Reply To: Despite RAW objections SC Collegium recommended a gay advocate to be appointed as Delhi High Court Judge (18/01/2023)

Checkout Forums God or Government Despite RAW objections SC Collegium recommended a gay advocate to be appointed as Delhi High Court Judge (18/01/2023) Reply To: Despite RAW objections SC Collegium recommended a gay advocate to be appointed as Delhi High Court Judge (18/01/2023)

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advtanmoy
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The task of interpretation of a statutory enactment is not a mechanical task—the meaning of a sentence may be more than that of the separate words

K.P. Varghese v. Income Tax Officer, Ernakulam and Another [(1981) 4 SCC 173], the strict literal reading of a statute was avoided as by reason thereof several vital considerations, which must always be borne in mind, would be ignored, stating:

“…The task of interpretation of a statutory enactment is not a mechanical task. It is more than a mere reading of mathematical formulae because few words possess the precision of mathematical symbols. It is an attempt to discover the intent of the legislature from the language used by it and it must always be remembered that language is at best an imperfect instrument for the expression of human thought and as pointed out by Lord Denning, it would be idle to expect every statutory provision to be “drafted with divine prescience and perfect clarity”. We can do no better than repeat the famous words of Judge Learned Hand when he laid:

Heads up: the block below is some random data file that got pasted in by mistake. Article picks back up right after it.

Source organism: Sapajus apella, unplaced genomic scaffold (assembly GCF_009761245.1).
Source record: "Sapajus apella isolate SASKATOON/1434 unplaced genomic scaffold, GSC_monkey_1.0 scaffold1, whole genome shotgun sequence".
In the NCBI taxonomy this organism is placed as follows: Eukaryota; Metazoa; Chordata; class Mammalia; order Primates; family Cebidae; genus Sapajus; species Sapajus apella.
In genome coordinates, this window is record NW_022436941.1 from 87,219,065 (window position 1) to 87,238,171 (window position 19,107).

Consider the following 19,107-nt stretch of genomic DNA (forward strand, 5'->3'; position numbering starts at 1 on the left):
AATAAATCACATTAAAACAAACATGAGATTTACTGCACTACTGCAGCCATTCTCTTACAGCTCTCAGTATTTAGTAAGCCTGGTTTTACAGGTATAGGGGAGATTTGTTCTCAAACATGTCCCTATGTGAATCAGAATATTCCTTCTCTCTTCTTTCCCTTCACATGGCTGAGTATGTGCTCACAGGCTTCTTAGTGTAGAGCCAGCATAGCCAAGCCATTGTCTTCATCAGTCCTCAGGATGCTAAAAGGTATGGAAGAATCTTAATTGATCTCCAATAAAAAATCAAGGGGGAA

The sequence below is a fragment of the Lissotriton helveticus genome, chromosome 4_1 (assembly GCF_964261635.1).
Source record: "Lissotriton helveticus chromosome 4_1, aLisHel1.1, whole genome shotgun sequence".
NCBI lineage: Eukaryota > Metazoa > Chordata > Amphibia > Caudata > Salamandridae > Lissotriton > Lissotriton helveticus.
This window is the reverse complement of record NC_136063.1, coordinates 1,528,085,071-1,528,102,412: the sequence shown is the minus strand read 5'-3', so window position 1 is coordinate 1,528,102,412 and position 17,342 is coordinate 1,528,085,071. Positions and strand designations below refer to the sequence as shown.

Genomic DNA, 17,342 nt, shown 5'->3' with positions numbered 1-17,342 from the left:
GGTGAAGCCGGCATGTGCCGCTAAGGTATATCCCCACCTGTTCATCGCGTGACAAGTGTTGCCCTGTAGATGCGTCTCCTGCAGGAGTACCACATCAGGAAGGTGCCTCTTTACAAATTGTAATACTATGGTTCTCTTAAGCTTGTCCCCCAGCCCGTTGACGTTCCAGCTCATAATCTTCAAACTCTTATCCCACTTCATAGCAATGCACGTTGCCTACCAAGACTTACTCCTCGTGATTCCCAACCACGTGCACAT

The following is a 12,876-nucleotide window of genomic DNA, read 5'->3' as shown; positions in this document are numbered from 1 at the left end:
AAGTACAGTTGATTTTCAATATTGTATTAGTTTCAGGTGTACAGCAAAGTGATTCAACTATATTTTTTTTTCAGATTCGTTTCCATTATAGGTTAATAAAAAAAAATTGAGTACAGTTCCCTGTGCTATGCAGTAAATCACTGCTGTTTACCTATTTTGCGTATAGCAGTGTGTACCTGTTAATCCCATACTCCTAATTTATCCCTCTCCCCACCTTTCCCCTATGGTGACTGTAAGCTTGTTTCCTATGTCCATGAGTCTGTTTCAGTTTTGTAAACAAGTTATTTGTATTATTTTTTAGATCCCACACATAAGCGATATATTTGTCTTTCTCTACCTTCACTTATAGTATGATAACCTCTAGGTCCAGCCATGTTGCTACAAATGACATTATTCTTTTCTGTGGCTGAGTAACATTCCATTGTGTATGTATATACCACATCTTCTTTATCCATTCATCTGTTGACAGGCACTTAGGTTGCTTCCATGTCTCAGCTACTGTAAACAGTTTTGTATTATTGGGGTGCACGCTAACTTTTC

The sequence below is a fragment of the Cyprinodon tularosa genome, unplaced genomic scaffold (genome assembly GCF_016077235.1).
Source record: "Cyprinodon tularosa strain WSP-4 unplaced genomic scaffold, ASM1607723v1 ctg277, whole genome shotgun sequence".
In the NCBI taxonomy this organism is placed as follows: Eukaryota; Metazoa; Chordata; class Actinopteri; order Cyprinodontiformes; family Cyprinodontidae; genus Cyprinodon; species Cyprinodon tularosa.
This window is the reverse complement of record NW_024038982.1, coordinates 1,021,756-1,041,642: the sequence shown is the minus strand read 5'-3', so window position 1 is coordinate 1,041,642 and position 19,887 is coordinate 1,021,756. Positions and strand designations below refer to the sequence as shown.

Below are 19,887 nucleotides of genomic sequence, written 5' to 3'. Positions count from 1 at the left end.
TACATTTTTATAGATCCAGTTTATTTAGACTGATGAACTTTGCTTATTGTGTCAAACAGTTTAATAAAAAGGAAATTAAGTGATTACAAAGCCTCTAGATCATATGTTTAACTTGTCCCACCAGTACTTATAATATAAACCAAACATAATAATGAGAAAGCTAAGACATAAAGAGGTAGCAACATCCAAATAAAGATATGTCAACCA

“… it is true that the words used, even in their literal sense, are the primary and ordinarily the most reliable, source of interpreting the meaning of any writing: be it a statute, a contract or anything else. But it is one of the surest indexes of a mature and developed jurisprudence not to make a fortress out of the dictionary; but to remember that statutes always have some purpose or object to accomplish, whose sympathetic and imaginative discovery is the surest guide to their meaning.”

“… the meaning of a sentence may be more than that of the separate words, as a melody is more than the notes, and no degree of particularity can ever obviate recourse to the setting in which all appear, and which all collectively create.”